In the paper Frison recounts using his Clovis points on elephants that had been “mortally wounded or killed” during culling operations. He used his atlatl to hit elephants from a distance of 15m, 17m, 20m. He achieved penetration of the stomach, the lung, and various muscled parts, easily penetrating the thick skin and producing woulds that would have been lethal in living animals. He also brought large biface-reduction flakes for experiments in skinning the animals. Apparently one of these Clovis tools was lost while the group was chasing a herd of elephants. Frison mischievously comments “This may someday come as more than a small surprise to someone, because there are no known artefacts of this nature in this part of Africa”.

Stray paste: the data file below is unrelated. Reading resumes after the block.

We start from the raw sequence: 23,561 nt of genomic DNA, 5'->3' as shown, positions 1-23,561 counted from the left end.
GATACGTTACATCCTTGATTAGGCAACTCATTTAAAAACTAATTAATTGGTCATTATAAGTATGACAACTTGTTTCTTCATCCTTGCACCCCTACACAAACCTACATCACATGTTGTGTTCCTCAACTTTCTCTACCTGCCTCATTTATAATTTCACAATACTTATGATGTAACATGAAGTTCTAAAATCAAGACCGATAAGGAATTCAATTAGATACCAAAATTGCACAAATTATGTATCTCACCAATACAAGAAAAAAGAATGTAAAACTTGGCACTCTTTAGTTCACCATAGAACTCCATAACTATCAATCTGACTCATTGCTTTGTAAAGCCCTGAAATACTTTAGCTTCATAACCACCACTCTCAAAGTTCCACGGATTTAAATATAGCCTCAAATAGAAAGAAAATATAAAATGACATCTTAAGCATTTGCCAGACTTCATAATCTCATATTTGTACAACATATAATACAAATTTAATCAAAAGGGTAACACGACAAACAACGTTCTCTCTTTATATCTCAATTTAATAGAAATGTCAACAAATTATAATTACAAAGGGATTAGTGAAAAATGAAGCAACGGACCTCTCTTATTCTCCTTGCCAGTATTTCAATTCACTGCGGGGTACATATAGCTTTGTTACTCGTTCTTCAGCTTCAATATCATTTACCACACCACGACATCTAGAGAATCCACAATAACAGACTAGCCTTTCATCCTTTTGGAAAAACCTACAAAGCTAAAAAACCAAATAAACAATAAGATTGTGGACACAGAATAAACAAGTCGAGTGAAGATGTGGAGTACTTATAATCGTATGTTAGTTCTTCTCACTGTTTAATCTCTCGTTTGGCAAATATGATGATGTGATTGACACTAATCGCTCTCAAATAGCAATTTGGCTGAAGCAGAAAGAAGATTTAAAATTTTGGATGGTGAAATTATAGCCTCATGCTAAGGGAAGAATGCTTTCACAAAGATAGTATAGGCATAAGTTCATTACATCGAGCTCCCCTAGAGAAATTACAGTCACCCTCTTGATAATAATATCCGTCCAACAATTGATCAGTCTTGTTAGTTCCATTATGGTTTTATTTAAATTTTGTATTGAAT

I’ve been a big fan of Errol Fuller’s thoughtful prose for about 13 years. When I was finishing my undergraduate degree I had my imagination fired by reading some papers on ancient DNA, which sent me into a flurry of research, trying to find out everything I could about the rare and the recently extinct. In the early 2000s this meant reading about Higuchi’s work on the Quagga (Equus quagga), Pääbo’s work on the Thylacine (Thylacinus cynocephalus), and Cooper’s work on New Zealand moa (Dinornithiformes). This was a pivotal point in my life. So much so that I eventually directly emailed Alan Cooper during my final year, to ask about postgraduate opportunities in his Oxford lab. I was lucky enough to be taken on for a BBSRC D.Phil position there and that was the beginning of my professional introduction to the world of ancient biomolecules. Anyway, what blew my mind back then was the sheer scale of recent extinction events. Despite having been interested in science and biology for my whole life, I had never heard of the great auk (Alca impennis), the solitaire (Pezophaps solitarius), Steller’s sea cow (Hydrodamalis gigas), Delalande’s coua, (Coua delalandei) the Huia (Heterolochas acutirostris), and all those other amazing animals that we just missed out on seeing. I researched these species for a course essay but found instead that I was so consumed by the need to find out about them that I spent most of the year researching every obscure and little-known extinct species I could find, on the internet and in the University’s library holdings. I also spent a lot of time at the Royal Museum of Scotland at their excellent exhibit on extinction. One day while in the museum shop I spotted a copy of Fuller’s “The Great Auk” and despite my meagre student budget, and its hefty price, I had to buy it. If there has ever been a more thorough account of the life, habits, and relics of a single extinct species then I don’t know of it. Pure scholarship and a delight to read. Every facet of this extinct bird was explored and new information was there on each page. After that I knew I had to read more and Fuller’s “Extinct Birds” was the one thing I asked for for Christmas that year. The two books have been read and re-read many, many times and are just a joy to leaf through. When I heard (on Twitter) that there was a new book coming soon on extinction and the photographic record I knew I had to get that as well. And I wasn’t disappointed. “Lost Animals” is a bittersweet delight. I’ve read some of the criticisms of the book online, saying that it is dumbed down, but I think that misses the point. The text is entirely secondary to the power of the images contained within. The Thylacine was persecuted to extinction by bounty and hunter, yet now with the passage of time the few feet of film and handful of photographs speak powerfully of the human weakness of only caring enough when it is too late. The focus of the writing is properly on the people who came to capture these fleeting glimpses of living animals. Often they knew they were glimpsing something that would never happen again. Sometimes the importance of the pictures they had stuffed in a shoebox in the attic only became clear decades later. I loved this book and read it in a single sitting. I don’t think I will revisit the text as often as I do with “The Great Auk” or “Extinct Birds” but the pictures- from the delicate, silvered plates to the exuberant kodachrome prints will be a part of my mind palace for evermore.